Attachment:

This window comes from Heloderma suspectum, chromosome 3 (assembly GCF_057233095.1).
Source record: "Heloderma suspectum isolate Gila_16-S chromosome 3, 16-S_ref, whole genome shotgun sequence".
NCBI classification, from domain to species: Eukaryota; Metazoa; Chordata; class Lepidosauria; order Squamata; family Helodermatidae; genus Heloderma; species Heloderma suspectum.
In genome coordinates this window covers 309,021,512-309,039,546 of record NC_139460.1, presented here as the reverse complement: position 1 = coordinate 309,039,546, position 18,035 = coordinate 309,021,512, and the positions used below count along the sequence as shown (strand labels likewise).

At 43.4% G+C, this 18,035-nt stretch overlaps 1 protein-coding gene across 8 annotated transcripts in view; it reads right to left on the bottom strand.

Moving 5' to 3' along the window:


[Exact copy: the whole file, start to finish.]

This window comes from Heloderma suspectum, chromosome 3 (assembly GCF_057233095.1).
Source record: "Heloderma suspectum isolate Gila_16-S chromosome 3, 16-S_ref, whole genome shotgun sequence".
NCBI classification, from domain to species: Eukaryota; Metazoa; Chordata; class Lepidosauria; order Squamata; family Helodermatidae; genus Heloderma; species Heloderma suspectum.
In genome coordinates this window covers 309,021,512-309,039,546 of record NC_139460.1, presented here as the reverse complement: position 1 = coordinate 309,039,546, position 18,035 = coordinate 309,021,512, and the positions used below count along the sequence as shown (strand labels likewise).

At 43.4% G+C, this 18,035-nt stretch overlaps 1 protein-coding gene across 8 annotated transcripts in view; it reads right to left on the bottom strand.

Moving 5' to 3' along the window: